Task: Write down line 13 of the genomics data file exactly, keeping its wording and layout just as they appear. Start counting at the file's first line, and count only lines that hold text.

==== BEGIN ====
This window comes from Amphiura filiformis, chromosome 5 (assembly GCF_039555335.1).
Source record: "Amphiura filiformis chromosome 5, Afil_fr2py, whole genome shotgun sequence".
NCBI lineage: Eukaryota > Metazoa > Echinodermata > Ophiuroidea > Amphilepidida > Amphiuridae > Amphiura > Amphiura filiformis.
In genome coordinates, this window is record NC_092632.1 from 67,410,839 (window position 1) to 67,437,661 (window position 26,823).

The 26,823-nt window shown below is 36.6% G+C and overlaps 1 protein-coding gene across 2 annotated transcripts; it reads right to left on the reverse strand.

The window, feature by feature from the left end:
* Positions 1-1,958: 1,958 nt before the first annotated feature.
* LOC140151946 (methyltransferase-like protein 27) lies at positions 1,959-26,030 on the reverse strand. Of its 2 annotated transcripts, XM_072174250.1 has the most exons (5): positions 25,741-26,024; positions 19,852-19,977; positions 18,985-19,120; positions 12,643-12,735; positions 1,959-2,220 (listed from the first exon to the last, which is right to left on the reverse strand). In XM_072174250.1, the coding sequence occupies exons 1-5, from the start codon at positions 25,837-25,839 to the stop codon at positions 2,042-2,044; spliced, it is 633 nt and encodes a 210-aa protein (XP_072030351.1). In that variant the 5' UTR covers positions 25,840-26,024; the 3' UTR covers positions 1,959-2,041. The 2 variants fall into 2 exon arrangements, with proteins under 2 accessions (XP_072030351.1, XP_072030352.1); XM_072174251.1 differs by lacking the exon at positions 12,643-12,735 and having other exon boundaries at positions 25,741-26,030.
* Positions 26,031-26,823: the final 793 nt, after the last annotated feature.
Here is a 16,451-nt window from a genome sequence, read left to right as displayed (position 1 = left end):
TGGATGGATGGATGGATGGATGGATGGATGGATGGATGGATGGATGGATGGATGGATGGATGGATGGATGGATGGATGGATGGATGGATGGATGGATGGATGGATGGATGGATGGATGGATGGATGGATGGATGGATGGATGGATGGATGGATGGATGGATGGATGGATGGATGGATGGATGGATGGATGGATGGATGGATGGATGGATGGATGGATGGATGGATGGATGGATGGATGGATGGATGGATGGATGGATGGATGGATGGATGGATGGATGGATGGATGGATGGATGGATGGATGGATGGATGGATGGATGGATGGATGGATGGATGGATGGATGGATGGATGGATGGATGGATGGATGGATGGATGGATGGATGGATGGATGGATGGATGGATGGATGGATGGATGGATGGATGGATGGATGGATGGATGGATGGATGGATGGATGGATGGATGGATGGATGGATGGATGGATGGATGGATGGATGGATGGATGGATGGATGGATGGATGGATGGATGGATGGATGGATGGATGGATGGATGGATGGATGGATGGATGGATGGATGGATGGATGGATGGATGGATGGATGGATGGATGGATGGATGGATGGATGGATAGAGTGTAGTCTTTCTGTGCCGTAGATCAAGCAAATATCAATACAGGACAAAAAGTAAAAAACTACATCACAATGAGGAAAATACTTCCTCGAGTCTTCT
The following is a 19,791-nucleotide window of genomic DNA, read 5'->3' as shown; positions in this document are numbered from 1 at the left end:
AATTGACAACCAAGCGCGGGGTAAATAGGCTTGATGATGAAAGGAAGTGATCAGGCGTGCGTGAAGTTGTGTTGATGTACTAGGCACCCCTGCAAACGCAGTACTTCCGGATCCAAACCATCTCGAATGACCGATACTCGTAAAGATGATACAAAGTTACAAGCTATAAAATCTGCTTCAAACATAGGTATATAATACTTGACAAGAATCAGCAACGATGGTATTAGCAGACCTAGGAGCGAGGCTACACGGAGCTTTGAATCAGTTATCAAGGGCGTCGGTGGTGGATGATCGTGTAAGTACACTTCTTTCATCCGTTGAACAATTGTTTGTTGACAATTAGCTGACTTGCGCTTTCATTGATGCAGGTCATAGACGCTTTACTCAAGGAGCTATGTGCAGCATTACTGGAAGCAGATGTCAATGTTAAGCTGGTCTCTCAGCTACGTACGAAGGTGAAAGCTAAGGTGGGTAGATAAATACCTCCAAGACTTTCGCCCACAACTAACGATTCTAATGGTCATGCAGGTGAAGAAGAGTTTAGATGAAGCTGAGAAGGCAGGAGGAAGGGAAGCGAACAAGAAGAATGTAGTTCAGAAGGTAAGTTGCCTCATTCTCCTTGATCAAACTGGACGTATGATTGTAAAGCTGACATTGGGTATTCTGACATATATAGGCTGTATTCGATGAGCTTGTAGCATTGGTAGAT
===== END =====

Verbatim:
AATTGACAACCAAGCGCGGGGTAAATAGGCTTGATGATGAAAGGAAGTGATCAGGCGTGCGTGAAGTTGTGTTGATGTACTAGGCACCCCTGCAAACGCAGTACTTCCGGATCCAAACCATCTCGAATGACCGATACTCGTAAAGATGATACAAAGTTACAAGCTATAAAATCTGCTTCAAACATAGGTATATAATACTTGACAAGAATCAGCAACGATGGTATTAGCAGACCTAGGAGCGAGGCTACACGGAGCTTTGAATCAGTTATCAAGGGCGTCGGTGGTGGATGATCGTGTAAGTACACTTCTTTCATCCGTTGAACAATTGTTTGTTGACAATTAGCTGACTTGCGCTTTCATTGATGCAGGTCATAGACGCTTTACTCAAGGAGCTATGTGCAGCATTACTGGAAGCAGATGTCAATGTTAAGCTGGTCTCTCAGCTACGTACGAAGGTGAAAGCTAAGGTGGGTAGATAAATACCTCCAAGACTTTCGCCCACAACTAACGATTCTAATGGTCATGCAGGTGAAGAAGAGTTTAGATGAAGCTGAGAAGGCAGGAGGAAGGGAAGCGAACAAGAAGAATGTAGTTCAGAAGGTAAGTTGCCTCATTCTCCTTGATCAAACTGGACGTATGATTGTAAAGCTGACATTGGGTATTCTGACATATATAGGCTGTATTCGATGAGCTTGTAGCATTGGTAGAT